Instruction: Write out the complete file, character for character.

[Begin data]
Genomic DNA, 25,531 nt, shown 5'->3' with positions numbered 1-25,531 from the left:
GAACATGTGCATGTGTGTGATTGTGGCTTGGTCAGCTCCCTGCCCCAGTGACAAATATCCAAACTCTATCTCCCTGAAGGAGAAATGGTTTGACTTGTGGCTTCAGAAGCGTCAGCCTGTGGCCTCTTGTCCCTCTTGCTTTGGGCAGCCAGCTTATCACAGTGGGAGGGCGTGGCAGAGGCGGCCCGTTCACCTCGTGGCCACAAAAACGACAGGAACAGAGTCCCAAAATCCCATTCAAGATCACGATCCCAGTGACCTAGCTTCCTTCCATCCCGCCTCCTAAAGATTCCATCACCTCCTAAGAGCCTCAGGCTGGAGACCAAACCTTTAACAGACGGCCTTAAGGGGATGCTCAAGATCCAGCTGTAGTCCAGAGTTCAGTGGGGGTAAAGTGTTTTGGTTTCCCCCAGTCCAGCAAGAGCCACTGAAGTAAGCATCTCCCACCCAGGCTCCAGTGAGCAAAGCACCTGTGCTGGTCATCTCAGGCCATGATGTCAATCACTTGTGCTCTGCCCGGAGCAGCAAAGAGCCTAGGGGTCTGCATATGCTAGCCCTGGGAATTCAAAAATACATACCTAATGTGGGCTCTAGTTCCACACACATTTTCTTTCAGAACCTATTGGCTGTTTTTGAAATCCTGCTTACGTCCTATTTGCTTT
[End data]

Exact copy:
Genomic DNA, 25,531 nt, shown 5'->3' with positions numbered 1-25,531 from the left:
GAACATGTGCATGTGTGTGATTGTGGCTTGGTCAGCTCCCTGCCCCAGTGACAAATATCCAAACTCTATCTCCCTGAAGGAGAAATGGTTTGACTTGTGGCTTCAGAAGCGTCAGCCTGTGGCCTCTTGTCCCTCTTGCTTTGGGCAGCCAGCTTATCACAGTGGGAGGGCGTGGCAGAGGCGGCCCGTTCACCTCGTGGCCACAAAAACGACAGGAACAGAGTCCCAAAATCCCATTCAAGATCACGATCCCAGTGACCTAGCTTCCTTCCATCCCGCCTCCTAAAGATTCCATCACCTCCTAAGAGCCTCAGGCTGGAGACCAAACCTTTAACAGACGGCCTTAAGGGGATGCTCAAGATCCAGCTGTAGTCCAGAGTTCAGTGGGGGTAAAGTGTTTTGGTTTCCCCCAGTCCAGCAAGAGCCACTGAAGTAAGCATCTCCCACCCAGGCTCCAGTGAGCAAAGCACCTGTGCTGGTCATCTCAGGCCATGATGTCAATCACTTGTGCTCTGCCCGGAGCAGCAAAGAGCCTAGGGGTCTGCATATGCTAGCCCTGGGAATTCAAAAATACATACCTAATGTGGGCTCTAGTTCCACACACATTTTCTTTCAGAACCTATTGGCTGTTTTTGAAATCCTGCTTACGTCCTATTTGCTTT